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Shopping for a Motorcycle Trailer
By Larry Alger
I have traveled over 250,000 miles pulling motorcycle trailers
behind my bikes. I have lived out of a motorcycle trailer for six weeks at a time,
and found that once you add a trailer to your motorcycle you'll never want to
travel without one. A good motorcycle trailer should be designed to carry the
things needed for camping and making touring a more pleasurable experience. It
should be easy to retrieve anything inside. The floor of a good motorcycle trailer
needs to be flat, the sides straight and the front should be square to permit
the easiest loading and unloading . A trailer for your motorcycle should be light
weight (about 150 to 250 pounds empty), and it should handle so well that you
can't even tell you are pulling it. The following are the things you should be
looking for in a motorcycle cargo trailer.
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ITEM 1: You want the trailer to be as light as you can get it and still have the structural quality needed to be a safe product. A solid frame is a must (preferably tubular steel as opposed to angle iron or flat stock). I recommend a trailer that weighs in at 140 to 200 pounds maximum. The more the empty trailer weighs, the less cargo you can carry before the trailer changes from being your friend to becoming your enemy.
If you are required to make an emergency stop, you don't want the trailer to prevent you from completing the maneuver safely. A trailer that weighs over 350 pounds loaded will produce a very heavy feel in the handling of the motorcycle. That takes the pleasure out of leaning through the turns on all those wonderful back road excursions. If you must pull a trailer that is excessively heavy, you will be best served by purchasing a sidecar or a trike.
ITEM 2: The trailer should not be much wider than a dressed out touring bike with saddle bags, because if the
bike clears an object while passing, you want the trailer to clear it also. And besides, a trailer that is much wider
than the motorcycle will require you to ride in the center of the lane where oil and dirt build up. This is not a favorable
ITEM 3: The height of the trailer should be less than the bottom of your tour trunk and the front should not be totally flat. Why? Because the low pressure area behind your windscreen can draw the exhaust up and forward to contaminate the rider's space if the trailer doesn't produce an adequate channel for the exhaust to flow under. It can be like having the rear window of a station wagon or van open with an exhaust leak. YOU COULD GET SLEEPY FROM CARBON MONOXIDE OR GET A SERIOUS HEADACHE. They call this the "ENVELOPING EXHAUST GAS BUBBLE".
ITEM 4: Make sure the tires and bearings are of a type that are readily available should you ever have to replace one while on the road. Both the 4.80 X 8 inch and 4.80 X 12" tires are common to most utility trailers and scooters. Timken style tapered roller bearings are much preferred over sealed bearings, and are also commonly used in automotive applications. These bearings are
proven to be very reliable as well as readily available in all auto parts stores.
ITEM 5: The trailer should be designed so you can use the space effectively. Odd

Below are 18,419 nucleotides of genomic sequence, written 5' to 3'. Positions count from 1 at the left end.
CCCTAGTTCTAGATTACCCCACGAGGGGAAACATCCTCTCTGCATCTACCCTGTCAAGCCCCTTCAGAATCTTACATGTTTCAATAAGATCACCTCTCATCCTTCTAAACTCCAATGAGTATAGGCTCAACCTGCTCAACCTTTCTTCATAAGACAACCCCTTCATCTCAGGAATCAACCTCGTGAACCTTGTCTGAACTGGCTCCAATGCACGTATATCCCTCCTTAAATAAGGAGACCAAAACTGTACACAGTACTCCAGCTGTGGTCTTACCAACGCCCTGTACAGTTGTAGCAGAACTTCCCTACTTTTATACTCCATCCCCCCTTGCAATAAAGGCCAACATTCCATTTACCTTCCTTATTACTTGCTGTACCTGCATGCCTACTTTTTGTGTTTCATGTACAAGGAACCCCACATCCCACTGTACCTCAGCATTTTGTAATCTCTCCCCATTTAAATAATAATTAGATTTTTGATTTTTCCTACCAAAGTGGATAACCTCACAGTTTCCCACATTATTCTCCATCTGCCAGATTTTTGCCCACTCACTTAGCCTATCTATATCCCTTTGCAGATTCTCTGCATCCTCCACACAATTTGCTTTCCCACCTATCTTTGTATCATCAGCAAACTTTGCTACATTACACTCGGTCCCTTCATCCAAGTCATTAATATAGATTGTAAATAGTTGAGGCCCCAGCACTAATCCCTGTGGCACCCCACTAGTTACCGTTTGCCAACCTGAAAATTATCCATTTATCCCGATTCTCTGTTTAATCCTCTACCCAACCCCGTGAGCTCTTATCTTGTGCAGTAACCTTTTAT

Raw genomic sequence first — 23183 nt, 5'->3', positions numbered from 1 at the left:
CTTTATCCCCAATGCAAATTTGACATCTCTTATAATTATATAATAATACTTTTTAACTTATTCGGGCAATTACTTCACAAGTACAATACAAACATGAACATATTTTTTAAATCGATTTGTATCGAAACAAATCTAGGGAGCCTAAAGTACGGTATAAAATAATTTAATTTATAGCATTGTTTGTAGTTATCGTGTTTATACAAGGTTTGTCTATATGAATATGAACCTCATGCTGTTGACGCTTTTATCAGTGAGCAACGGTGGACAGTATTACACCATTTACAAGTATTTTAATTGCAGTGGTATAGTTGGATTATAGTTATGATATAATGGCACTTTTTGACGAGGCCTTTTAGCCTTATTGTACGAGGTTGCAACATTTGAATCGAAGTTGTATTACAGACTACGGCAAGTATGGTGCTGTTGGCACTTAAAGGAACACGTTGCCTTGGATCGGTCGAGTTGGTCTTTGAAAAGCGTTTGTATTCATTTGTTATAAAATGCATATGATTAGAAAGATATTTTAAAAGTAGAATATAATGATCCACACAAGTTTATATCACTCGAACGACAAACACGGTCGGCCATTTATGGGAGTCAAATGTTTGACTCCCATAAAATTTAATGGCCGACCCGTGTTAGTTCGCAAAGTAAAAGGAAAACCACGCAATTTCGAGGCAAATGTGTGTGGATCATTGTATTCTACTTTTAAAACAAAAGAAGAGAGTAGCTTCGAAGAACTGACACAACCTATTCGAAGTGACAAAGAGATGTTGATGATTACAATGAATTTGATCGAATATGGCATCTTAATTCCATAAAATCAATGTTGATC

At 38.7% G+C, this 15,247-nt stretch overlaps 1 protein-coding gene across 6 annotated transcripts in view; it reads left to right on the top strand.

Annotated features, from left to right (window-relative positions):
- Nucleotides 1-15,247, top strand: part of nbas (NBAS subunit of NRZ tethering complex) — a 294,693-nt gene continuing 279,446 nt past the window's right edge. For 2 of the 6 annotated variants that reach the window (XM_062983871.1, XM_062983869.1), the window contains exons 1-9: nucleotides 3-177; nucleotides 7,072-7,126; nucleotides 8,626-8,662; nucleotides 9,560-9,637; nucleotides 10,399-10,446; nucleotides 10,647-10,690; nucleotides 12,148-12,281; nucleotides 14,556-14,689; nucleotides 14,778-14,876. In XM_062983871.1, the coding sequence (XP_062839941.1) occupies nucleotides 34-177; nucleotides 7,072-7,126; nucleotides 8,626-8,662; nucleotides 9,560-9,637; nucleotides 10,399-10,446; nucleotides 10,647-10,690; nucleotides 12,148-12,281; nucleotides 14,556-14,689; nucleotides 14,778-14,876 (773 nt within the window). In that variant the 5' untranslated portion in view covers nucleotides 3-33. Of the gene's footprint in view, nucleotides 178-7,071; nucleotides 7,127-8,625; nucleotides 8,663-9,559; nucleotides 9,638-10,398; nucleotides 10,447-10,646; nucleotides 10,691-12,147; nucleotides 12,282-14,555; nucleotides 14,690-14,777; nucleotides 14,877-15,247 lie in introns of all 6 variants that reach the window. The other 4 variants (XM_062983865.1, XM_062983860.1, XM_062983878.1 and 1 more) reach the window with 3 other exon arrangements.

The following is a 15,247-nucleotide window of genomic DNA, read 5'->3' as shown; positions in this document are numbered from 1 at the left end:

shapes, wheel wells and shock cavities that intrude excessively into the storage
are to be avoided when you are shopping for a motorcycle trailer. These designs
prevent some pieces of luggage, lawn chairs and all but the smallest of ice chests
from being packed into the trailer without having to placed at very awkward angles.
Don't be fooled by a cute design that won't hold all the things you wish to take
Many motor cycle riders are discovering that pulling a trailer behind their bike improves the quality of their touring experience. A trailer will not only hold all the things that riders now stuff into the saddle bags, but also things like tents, coolers, and cook stoves. If you're not a camper you can take a full sized video camera, all the clothes you need for warm or cold weather, a set of golf clubs and you ladies can take your beauty and cosmetic survival kits too.
Even if you're not taking a trip, you can use the bike and trailer instead of a car to pick up groceries, go to the hardware or auto parts store. A cargo trailer can convert any recreational motorcycle that you love to ride into a "DO IT ALL" kind of a utility vehicle. After all, if you wouldn't rather be riding your motorcycle than driving a car, you wouldn't be reading this article would you?
A well designed motorcycle trailer can also improve the handling of your bike. Remember that overloading the motorcycle with gear strapped on the gas tank, tour trunk or sissy bar, raises the center of gravity and makes for poor handling. With a trailer, all unnecessary weight is off the bike and inside the trailer. That in turn, lowers the center of gravity and allows your suspension to function properly. The rear wheel of the motorcycle produces a gyroscopic effect that makes any well designed cargo trailer almost transparent to the rider, and in some cases, a trailer behind your bike can actually keep you from going down.
I've had the experience of hitting a slick surface (all of a sudden with no warning), and had the rear wheel start to slide out from under me. By accelerating the motorcycle, the trailer acted as a balance, (like a small safety parachute) and kept the back end of the motorcycle from going away completely. I have also found the trailer to stabilize my bike in gusting cross winds and the air currents generated by large semi trucks that I have encountered on two lane highways.
I hope this helps your shopping.
Please call me at 888-849-6160 with any questions you may have. Thanks, Larry.
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